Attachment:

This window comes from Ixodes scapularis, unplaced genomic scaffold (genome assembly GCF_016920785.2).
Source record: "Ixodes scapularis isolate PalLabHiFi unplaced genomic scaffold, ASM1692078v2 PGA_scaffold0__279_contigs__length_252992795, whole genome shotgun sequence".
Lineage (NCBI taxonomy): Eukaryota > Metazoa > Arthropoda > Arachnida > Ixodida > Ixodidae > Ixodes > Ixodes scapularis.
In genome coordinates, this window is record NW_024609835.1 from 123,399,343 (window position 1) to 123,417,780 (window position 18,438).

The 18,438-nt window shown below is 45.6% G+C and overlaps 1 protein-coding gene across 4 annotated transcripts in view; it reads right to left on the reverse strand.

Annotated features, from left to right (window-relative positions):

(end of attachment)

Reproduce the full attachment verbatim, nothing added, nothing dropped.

This window comes from Ixodes scapularis, unplaced genomic scaffold (genome assembly GCF_016920785.2).
Source record: "Ixodes scapularis isolate PalLabHiFi unplaced genomic scaffold, ASM1692078v2 PGA_scaffold0__279_contigs__length_252992795, whole genome shotgun sequence".
Lineage (NCBI taxonomy): Eukaryota > Metazoa > Arthropoda > Arachnida > Ixodida > Ixodidae > Ixodes > Ixodes scapularis.
In genome coordinates, this window is record NW_024609835.1 from 123,399,343 (window position 1) to 123,417,780 (window position 18,438).

The 18,438-nt window shown below is 45.6% G+C and overlaps 1 protein-coding gene across 4 annotated transcripts in view; it reads right to left on the reverse strand.

Annotated features, from left to right (window-relative positions):